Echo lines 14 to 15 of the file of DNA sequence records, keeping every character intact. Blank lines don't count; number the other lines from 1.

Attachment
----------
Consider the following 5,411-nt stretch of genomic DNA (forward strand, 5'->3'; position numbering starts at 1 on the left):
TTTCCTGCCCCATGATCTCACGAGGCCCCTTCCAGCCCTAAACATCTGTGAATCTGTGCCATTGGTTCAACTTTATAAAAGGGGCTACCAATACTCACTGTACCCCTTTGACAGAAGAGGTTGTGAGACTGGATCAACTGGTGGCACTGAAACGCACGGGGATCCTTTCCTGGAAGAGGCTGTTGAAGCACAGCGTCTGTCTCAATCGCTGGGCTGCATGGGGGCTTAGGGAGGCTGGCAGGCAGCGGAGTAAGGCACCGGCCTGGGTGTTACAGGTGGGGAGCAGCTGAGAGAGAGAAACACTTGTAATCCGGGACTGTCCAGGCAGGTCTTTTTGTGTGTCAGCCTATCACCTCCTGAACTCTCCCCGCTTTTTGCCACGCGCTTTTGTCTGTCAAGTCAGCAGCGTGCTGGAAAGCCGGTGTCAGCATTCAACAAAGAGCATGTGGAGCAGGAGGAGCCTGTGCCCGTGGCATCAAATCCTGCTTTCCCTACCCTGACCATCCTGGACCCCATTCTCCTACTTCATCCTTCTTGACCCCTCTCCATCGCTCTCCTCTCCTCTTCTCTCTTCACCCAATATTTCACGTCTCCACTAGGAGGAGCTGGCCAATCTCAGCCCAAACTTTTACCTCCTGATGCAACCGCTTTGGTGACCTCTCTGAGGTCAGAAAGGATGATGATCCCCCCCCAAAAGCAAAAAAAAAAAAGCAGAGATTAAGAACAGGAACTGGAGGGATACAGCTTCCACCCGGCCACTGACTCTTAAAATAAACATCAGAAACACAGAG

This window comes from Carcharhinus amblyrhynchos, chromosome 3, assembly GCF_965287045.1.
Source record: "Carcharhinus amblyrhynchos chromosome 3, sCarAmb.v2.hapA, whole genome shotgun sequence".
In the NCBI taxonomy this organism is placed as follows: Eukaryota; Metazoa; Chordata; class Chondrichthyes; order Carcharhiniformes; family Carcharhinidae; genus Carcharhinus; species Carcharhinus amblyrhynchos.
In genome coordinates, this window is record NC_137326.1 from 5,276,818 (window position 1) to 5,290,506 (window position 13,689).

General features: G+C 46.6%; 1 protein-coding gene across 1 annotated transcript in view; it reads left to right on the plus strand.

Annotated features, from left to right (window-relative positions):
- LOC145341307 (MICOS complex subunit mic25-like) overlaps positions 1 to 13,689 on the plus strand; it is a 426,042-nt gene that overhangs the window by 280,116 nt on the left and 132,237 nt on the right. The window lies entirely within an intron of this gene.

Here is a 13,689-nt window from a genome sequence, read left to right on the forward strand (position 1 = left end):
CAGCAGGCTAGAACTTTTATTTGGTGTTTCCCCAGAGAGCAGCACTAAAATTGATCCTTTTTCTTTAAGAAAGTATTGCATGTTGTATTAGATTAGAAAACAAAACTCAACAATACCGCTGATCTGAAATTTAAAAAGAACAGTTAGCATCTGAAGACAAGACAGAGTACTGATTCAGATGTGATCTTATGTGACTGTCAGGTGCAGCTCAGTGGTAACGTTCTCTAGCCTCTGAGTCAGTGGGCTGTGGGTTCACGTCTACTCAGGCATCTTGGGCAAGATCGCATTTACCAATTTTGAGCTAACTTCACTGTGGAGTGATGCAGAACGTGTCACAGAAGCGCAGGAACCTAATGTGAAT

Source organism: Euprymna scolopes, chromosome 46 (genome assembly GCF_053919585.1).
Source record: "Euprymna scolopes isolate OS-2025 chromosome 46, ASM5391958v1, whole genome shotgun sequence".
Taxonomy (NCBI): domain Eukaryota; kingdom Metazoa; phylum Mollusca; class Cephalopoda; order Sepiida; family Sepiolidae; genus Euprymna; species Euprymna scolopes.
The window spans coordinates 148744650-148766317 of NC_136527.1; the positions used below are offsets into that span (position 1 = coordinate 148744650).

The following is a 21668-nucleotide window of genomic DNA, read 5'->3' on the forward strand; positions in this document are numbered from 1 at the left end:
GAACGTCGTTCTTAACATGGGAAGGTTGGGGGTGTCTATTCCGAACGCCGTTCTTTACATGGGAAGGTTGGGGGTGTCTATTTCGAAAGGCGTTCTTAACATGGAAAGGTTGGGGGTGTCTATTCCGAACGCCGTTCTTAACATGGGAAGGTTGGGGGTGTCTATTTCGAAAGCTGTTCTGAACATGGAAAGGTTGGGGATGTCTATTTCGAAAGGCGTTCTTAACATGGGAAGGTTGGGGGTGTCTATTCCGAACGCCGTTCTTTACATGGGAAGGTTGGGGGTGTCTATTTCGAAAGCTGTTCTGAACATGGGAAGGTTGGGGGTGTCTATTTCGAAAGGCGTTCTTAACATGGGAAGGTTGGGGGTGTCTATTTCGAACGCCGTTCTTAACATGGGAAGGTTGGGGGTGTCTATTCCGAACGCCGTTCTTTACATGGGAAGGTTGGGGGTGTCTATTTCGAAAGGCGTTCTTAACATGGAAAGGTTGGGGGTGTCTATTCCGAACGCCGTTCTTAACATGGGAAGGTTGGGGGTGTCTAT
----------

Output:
Taxonomy (NCBI): domain Eukaryota; kingdom Metazoa; phylum Mollusca; class Cephalopoda; order Sepiida; family Sepiolidae; genus Euprymna; species Euprymna scolopes.
The window spans coordinates 148744650-148766317 of NC_136527.1; the positions used below are offsets into that span (position 1 = coordinate 148744650).